For comparison, shopping malls are built to distract and cocoon us, to put us in the perfect mood to buy. So smart shopping malls see us like customers: they track where we are, where we're going, what we looked at, what we bought. They try to redirect us to places where we'll spend more money, ideally away from the doors. It's a feeling you can notice even in the most primitive "dumb" mall: the very shape of the space is built as a machine to do this. Computers and sensors only heighten this awareness; not your awareness of the space, but the space's awareness of you.

We're building our smart cities in a different direction. We're making them see us as elements needing to get from point A to point B as quickly as possible, taking little or no care of what's going on at either end... except when it sees us, and it never sees or thinks as clearly and as fast, as potential threats. Much of the mind of the city takes the form of mobile services from large global companies that seldom interact locally with each other, much less with the civic fabric itself. Everything only snaps together with an alert is raised and, for the first time, we see what the city can do when it wakes up and its sensors and algorithms, its departments and infrastructure, are at least attempting to work coordinately toward a single end.

The city as a whole has no separate concept of what a person is, no way of tracing you through its perceptions and memories of your movements, actions, and context except when you're a threat. As a whole, it knows of "persons of interest" and "active situations." It doesn't know about health, quality of life, a sudden change in a neighborhood. It doesn't know itself as anything else than a target.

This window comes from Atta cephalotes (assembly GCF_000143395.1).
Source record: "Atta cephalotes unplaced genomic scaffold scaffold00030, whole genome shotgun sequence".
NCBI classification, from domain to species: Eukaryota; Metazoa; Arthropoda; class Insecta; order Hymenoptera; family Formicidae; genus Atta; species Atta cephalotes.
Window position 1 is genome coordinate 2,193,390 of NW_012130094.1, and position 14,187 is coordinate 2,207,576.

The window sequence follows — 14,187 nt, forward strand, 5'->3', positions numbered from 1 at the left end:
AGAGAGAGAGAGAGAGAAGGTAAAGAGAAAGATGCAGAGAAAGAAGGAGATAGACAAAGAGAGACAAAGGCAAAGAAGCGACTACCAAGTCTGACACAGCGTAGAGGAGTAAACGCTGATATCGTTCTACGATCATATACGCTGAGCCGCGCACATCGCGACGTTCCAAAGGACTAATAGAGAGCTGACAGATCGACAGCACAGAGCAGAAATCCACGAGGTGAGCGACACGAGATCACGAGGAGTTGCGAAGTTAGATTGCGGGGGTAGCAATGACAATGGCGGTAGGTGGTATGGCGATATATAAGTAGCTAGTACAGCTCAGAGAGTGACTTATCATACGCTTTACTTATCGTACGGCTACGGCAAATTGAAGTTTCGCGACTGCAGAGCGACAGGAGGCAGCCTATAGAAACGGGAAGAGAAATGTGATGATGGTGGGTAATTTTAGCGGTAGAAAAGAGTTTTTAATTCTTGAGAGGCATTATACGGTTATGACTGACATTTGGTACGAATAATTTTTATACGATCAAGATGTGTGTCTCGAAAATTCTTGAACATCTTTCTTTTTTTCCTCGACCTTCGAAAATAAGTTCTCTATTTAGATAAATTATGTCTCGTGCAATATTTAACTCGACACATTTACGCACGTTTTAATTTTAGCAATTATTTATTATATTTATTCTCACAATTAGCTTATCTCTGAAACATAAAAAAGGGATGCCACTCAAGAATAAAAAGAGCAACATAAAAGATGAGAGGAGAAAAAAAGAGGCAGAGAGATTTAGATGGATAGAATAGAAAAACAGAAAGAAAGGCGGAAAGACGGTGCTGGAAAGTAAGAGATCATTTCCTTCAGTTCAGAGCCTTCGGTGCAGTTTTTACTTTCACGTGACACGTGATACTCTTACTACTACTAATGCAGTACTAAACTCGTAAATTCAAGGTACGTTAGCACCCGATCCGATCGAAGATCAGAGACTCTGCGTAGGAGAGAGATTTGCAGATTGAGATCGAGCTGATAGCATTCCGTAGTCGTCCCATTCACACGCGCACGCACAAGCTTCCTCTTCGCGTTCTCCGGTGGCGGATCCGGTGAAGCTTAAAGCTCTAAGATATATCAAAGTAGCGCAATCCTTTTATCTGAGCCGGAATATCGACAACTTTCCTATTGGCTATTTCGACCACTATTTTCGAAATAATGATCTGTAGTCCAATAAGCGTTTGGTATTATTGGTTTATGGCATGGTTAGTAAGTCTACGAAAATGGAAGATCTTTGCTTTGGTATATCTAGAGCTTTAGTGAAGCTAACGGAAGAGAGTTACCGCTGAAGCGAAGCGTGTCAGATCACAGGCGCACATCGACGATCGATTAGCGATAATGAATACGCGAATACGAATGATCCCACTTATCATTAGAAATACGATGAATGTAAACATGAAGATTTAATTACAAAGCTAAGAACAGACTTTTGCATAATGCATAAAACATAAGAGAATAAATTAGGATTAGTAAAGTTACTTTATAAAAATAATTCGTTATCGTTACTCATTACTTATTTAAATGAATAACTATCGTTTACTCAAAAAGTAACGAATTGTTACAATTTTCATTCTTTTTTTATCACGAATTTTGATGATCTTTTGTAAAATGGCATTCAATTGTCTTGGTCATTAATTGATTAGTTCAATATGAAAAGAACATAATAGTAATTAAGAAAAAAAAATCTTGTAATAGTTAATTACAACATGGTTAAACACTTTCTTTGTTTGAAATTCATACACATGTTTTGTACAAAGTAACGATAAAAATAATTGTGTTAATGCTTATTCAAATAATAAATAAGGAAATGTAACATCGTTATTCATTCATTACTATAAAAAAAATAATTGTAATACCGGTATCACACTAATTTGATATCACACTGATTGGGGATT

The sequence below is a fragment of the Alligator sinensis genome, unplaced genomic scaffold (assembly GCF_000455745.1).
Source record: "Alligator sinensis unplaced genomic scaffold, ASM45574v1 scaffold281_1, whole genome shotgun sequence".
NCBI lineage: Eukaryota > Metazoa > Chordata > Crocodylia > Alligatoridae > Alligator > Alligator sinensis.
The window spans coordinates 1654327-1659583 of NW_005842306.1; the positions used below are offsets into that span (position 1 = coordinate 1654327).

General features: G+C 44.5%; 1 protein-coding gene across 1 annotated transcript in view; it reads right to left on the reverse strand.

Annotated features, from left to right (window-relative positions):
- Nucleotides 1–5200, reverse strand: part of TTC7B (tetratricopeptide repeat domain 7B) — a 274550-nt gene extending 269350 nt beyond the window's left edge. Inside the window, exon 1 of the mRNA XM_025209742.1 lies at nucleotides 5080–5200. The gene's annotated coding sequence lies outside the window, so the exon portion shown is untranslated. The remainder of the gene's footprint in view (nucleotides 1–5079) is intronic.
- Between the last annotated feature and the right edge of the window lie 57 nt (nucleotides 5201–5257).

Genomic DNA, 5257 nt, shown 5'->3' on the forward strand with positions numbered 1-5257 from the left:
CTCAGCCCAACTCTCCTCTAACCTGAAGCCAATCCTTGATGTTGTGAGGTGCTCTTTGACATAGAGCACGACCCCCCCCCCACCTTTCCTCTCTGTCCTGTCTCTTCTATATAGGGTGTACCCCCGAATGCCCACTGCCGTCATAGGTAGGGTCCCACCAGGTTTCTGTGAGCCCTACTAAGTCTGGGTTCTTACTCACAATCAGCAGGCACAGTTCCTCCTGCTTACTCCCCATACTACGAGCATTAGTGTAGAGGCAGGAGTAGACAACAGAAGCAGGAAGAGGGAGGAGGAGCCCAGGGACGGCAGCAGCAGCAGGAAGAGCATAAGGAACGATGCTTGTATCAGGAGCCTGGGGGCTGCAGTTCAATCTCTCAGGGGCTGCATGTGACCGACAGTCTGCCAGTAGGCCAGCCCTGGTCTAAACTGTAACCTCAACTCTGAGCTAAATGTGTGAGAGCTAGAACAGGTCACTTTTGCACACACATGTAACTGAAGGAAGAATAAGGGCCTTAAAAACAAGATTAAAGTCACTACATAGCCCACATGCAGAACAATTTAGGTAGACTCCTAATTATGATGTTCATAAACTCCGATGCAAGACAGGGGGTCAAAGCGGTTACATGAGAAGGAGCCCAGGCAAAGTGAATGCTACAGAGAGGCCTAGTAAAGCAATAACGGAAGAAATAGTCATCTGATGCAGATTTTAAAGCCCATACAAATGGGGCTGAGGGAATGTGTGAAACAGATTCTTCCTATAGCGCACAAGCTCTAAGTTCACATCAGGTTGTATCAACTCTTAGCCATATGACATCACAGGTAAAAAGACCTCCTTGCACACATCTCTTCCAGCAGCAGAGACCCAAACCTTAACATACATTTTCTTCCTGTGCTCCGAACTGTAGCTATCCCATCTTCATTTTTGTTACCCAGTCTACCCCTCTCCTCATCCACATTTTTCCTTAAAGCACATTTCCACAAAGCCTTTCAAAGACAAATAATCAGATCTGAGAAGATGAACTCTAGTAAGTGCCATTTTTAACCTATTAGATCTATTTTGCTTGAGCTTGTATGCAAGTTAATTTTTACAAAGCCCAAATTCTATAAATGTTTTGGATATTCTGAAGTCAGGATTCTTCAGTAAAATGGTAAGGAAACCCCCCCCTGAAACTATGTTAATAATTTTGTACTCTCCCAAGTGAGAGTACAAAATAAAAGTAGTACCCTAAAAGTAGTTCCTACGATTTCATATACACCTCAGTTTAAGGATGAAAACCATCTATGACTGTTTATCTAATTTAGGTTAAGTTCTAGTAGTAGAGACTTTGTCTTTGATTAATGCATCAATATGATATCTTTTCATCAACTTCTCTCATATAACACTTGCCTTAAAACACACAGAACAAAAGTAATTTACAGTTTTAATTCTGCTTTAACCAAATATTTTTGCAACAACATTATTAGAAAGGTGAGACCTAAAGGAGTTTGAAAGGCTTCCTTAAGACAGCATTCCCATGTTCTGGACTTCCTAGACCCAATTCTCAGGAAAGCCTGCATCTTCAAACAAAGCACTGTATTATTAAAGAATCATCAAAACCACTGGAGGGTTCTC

It doesn't need to be like that. The psychology of a smart city, how it integrates its multiple perceptions, what it can think about, how it chooses what to do and why, all of that is up to us. A smart city is just an incredibly complex machine we live in and whom we give life to. We could build it to have a sense of itself and of its inhabitants, to perceive needs and be constantly trying to help. A city whose mind, vaguely and perhaps unconsciously intuited behind its ubiquitous and thus invisible cameras, we find comforting. A sane mind.